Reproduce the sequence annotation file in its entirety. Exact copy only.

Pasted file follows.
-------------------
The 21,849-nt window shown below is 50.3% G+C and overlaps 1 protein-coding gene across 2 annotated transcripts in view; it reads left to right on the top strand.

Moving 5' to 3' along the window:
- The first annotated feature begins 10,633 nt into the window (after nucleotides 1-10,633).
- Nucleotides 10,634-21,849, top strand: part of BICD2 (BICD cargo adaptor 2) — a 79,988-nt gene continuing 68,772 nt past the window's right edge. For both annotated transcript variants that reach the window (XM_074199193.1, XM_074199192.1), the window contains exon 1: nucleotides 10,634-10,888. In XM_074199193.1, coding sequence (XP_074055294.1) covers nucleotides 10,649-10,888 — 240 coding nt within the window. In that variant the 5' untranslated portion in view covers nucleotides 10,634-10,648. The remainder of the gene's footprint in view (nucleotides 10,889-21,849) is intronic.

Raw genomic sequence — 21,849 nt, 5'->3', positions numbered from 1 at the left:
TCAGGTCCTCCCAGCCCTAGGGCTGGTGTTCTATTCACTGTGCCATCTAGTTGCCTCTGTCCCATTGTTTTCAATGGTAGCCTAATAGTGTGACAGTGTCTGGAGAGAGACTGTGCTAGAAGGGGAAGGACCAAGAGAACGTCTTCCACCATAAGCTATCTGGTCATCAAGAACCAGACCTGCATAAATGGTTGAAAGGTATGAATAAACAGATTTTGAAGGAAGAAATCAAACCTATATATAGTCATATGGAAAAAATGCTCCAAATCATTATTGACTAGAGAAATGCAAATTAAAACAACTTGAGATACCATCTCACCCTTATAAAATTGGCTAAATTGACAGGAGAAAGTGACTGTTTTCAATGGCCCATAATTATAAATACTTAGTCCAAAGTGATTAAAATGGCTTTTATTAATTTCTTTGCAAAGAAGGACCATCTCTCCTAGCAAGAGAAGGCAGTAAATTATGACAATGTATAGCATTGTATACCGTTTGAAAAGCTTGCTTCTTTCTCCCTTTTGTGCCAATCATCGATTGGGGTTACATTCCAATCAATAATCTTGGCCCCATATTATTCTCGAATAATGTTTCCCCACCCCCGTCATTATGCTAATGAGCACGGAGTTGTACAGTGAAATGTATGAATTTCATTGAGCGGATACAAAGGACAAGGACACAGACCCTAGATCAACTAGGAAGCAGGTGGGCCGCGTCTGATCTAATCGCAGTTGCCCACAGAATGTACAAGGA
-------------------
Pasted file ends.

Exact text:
The 21,849-nt window shown below is 50.3% G+C and overlaps 1 protein-coding gene across 2 annotated transcripts in view; it reads left to right on the top strand.

Moving 5' to 3' along the window:
- The first annotated feature begins 10,633 nt into the window (after nucleotides 1-10,633).
- Nucleotides 10,634-21,849, top strand: part of BICD2 (BICD cargo adaptor 2) — a 79,988-nt gene continuing 68,772 nt past the window's right edge. For both annotated transcript variants that reach the window (XM_074199193.1, XM_074199192.1), the window contains exon 1: nucleotides 10,634-10,888. In XM_074199193.1, coding sequence (XP_074055294.1) covers nucleotides 10,649-10,888 — 240 coding nt within the window. In that variant the 5' untranslated portion in view covers nucleotides 10,634-10,648. The remainder of the gene's footprint in view (nucleotides 10,889-21,849) is intronic.

Raw genomic sequence — 21,849 nt, 5'->3', positions numbered from 1 at the left:
TCAGGTCCTCCCAGCCCTAGGGCTGGTGTTCTATTCACTGTGCCATCTAGTTGCCTCTGTCCCATTGTTTTCAATGGTAGCCTAATAGTGTGACAGTGTCTGGAGAGAGACTGTGCTAGAAGGGGAAGGACCAAGAGAACGTCTTCCACCATAAGCTATCTGGTCATCAAGAACCAGACCTGCATAAATGGTTGAAAGGTATGAATAAACAGATTTTGAAGGAAGAAATCAAACCTATATATAGTCATATGGAAAAAATGCTCCAAATCATTATTGACTAGAGAAATGCAAATTAAAACAACTTGAGATACCATCTCACCCTTATAAAATTGGCTAAATTGACAGGAGAAAGTGACTGTTTTCAATGGCCCATAATTATAAATACTTAGTCCAAAGTGATTAAAATGGCTTTTATTAATTTCTTTGCAAAGAAGGACCATCTCTCCTAGCAAGAGAAGGCAGTAAATTATGACAATGTATAGCATTGTATACCGTTTGAAAAGCTTGCTTCTTTCTCCCTTTTGTGCCAATCATCGATTGGGGTTACATTCCAATCAATAATCTTGGCCCCATATTATTCTCGAATAATGTTTCCCCACCCCCGTCATTATGCTAATGAGCACGGAGTTGTACAGTGAAATGTATGAATTTCATTGAGCGGATACAAAGGACAAGGACACAGACCCTAGATCAACTAGGAAGCAGGTGGGCCGCGTCTGATCTAATCGCAGTTGCCCACAGAATGTACAAGGA